If you’re suspicious that you’re being Facebook stalked but you’ve accepted them, then The Cyber Helpline suggests not to engage with them.

2

Your Friends List

When you check out your own profile, the selection of friends that Facebook displays as a preview to your entire friends list is not random but actually part of an algorithm that may give you insight into who has recently visited your profile, according to a report by Vice.

As this algorithm also brings up friends who you've contacted recently, spotting a name among pals who you haven't talked to could be a sign they’re Facebook stalking you, with the app placing them there as encouragement for you to reach out.

Technology site Alphr has suggested that when you use Facebook it collects data about the profiles you view and that could play a role in how high up someone's friends list you appear.

3

Old Photos

staticnak1983/E+/Getty Images

Everyone has a story about accidentally liking an old photo they shouldn’t of. It can easily happen and, when it does, it’s embarrassing.

However, by definition stalking is repetitive and obsessive behaviour. So, if someone is liking your pictures a lot it’s a constant reminder of their presence and can be quite threatening. The CPS website says that someone constantly liking your old posts to the point where it leaves you feeling like you constantly have to be careful is an infringement on your freedom.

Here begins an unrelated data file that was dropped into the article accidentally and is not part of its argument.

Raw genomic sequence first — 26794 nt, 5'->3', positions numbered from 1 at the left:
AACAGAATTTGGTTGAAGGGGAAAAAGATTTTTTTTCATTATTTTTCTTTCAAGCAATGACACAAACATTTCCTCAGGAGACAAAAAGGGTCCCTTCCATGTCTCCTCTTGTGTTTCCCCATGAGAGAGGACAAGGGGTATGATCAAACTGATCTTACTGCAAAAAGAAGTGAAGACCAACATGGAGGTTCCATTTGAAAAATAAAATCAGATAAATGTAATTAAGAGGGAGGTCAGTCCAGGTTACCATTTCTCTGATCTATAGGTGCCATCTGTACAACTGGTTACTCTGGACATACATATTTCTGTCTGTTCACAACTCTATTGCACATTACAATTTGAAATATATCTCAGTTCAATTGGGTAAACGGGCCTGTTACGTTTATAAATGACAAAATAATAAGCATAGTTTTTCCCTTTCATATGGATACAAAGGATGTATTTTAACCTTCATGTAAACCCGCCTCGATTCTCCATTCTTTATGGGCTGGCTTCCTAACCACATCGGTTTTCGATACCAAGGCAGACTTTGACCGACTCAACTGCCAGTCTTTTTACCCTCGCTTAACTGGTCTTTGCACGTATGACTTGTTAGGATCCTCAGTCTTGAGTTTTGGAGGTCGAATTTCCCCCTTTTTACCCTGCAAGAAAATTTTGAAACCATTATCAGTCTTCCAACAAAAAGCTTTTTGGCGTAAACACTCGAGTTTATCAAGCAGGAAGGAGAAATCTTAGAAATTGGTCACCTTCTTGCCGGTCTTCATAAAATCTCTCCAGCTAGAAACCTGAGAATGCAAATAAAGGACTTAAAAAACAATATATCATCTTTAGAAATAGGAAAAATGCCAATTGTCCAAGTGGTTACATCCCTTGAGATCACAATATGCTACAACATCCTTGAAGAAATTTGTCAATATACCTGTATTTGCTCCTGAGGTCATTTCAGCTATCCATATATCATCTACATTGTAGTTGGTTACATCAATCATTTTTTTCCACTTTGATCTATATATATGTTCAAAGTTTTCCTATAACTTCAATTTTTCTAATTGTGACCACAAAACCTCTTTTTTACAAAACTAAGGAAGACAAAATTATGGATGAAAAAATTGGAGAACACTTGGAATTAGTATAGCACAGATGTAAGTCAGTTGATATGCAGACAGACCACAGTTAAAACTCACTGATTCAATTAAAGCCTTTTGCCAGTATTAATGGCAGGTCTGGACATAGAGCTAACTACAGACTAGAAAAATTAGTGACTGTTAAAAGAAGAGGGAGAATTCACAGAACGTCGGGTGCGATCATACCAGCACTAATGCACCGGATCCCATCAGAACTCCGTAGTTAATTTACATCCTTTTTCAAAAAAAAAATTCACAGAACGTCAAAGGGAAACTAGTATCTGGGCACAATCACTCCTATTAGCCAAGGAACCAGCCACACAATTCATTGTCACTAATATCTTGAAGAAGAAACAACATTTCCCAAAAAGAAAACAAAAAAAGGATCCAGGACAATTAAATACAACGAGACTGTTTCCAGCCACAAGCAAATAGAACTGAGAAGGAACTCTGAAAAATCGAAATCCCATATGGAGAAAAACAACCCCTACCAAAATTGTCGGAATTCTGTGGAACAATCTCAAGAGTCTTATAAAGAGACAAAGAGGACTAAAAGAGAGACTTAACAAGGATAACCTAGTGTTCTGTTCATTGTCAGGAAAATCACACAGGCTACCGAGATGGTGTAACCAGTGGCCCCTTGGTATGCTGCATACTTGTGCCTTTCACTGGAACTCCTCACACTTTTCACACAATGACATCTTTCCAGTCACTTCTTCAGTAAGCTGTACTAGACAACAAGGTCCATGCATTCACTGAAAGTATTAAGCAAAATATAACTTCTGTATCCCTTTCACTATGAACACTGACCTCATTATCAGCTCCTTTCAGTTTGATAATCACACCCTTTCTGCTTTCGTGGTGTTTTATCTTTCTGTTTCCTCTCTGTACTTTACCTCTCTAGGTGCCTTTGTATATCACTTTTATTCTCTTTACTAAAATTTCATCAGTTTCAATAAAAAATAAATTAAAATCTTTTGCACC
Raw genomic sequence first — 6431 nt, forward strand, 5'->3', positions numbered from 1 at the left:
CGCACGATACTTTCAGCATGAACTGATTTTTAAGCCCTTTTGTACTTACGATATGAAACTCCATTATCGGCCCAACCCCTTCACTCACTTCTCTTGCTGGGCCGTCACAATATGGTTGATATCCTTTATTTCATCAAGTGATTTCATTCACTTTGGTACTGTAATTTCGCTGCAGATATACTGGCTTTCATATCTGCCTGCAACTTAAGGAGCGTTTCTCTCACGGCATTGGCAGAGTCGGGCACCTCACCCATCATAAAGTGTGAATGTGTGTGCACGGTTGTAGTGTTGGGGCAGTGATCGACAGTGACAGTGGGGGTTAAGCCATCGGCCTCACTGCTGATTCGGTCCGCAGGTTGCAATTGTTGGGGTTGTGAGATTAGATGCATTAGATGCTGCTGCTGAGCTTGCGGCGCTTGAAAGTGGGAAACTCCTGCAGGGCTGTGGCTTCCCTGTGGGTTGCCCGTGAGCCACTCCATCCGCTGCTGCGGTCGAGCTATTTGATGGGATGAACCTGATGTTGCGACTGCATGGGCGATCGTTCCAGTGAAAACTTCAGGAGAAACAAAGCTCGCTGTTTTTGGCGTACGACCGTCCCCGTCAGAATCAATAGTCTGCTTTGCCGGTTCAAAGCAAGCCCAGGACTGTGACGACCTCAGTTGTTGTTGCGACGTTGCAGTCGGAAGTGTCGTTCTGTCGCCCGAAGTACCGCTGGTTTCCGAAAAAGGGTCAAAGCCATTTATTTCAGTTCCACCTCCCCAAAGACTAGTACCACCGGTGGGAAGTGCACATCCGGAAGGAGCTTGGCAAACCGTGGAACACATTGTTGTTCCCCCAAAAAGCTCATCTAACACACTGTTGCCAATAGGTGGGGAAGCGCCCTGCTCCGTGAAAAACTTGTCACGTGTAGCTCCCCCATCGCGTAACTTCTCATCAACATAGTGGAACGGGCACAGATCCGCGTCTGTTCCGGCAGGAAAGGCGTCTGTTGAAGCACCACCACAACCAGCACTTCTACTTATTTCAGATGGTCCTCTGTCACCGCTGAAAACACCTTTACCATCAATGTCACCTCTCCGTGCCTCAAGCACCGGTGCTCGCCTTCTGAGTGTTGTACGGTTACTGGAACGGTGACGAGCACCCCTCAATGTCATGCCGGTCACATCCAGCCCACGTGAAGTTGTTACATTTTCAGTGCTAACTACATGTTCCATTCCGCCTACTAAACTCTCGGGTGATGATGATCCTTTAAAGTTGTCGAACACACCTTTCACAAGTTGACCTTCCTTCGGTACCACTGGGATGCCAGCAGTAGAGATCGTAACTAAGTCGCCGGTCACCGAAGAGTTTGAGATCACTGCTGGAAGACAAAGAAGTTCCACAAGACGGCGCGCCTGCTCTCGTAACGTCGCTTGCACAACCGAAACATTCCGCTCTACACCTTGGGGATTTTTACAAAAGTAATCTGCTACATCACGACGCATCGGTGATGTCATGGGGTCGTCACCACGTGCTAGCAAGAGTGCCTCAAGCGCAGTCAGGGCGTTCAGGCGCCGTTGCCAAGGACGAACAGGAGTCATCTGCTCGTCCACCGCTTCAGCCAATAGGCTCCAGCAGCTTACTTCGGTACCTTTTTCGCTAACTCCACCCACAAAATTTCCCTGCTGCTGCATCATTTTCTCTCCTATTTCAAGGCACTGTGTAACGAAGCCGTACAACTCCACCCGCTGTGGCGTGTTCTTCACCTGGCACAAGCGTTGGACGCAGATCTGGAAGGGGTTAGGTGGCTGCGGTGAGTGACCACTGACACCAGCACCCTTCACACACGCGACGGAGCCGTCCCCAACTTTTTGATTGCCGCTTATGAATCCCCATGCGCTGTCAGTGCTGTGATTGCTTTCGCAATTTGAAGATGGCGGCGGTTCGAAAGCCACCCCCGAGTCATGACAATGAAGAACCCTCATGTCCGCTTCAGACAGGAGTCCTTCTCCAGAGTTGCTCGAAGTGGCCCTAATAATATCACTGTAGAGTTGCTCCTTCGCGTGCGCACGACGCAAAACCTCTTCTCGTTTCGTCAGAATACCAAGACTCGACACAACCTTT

4

Stories

Facebook stories will give you an insight into who is looking on your profile. Just like Snapchat and Instagram stories, you can see who’s looked at your Facebook story. So, if someone’s name comes up time and time again, and you already have your suspicions, it may confirm a few things for you.

5

Hacking Into Your Account

A definite breach of privacy and sign of seriously Facebook stalking is if somebody logs into your account. If this happens, you should take action.

If somebody has tried to login to your account, you will receive an email to let you know. And though it’s not a pleasant thing to have happen, there are things you can do about it. According to Facebook’s Help Centre, users can manage all their logins in one place. To check where and when your account has been logged into you need to go to your security and login settings. If somewhere looks unfamiliar to you or you want to keep your Facebook on one device you simply click the three vertical dots that will bring up a menu and then press log off.

Robyn Roberts, general manager of a private security firm that works with The Salvation Army told ABC that if you’re trying to secure your Facebook account because you think someone you know is trying to get into it, “set up an alternative email account. Change your passwords on devices and for accountst hat you regularly use, like social media, PayPal, MyGov and Google. Your password should consist of more than eight characters and include random characters, numbers and letters.” She also suggests changing your privacy settings on social media and considering how much people can see without being friends with you.

Rory Innes from the Cyber Helpline UK tells me that if you’ve become sure that a cyberstalker has gained access to your accounts then reach out to the police and organisations like Victim Support. They can best advise you on how to act. Also ensure your friends and family know you’ve lost access to your account in case they’re contacted.

This article was originally published on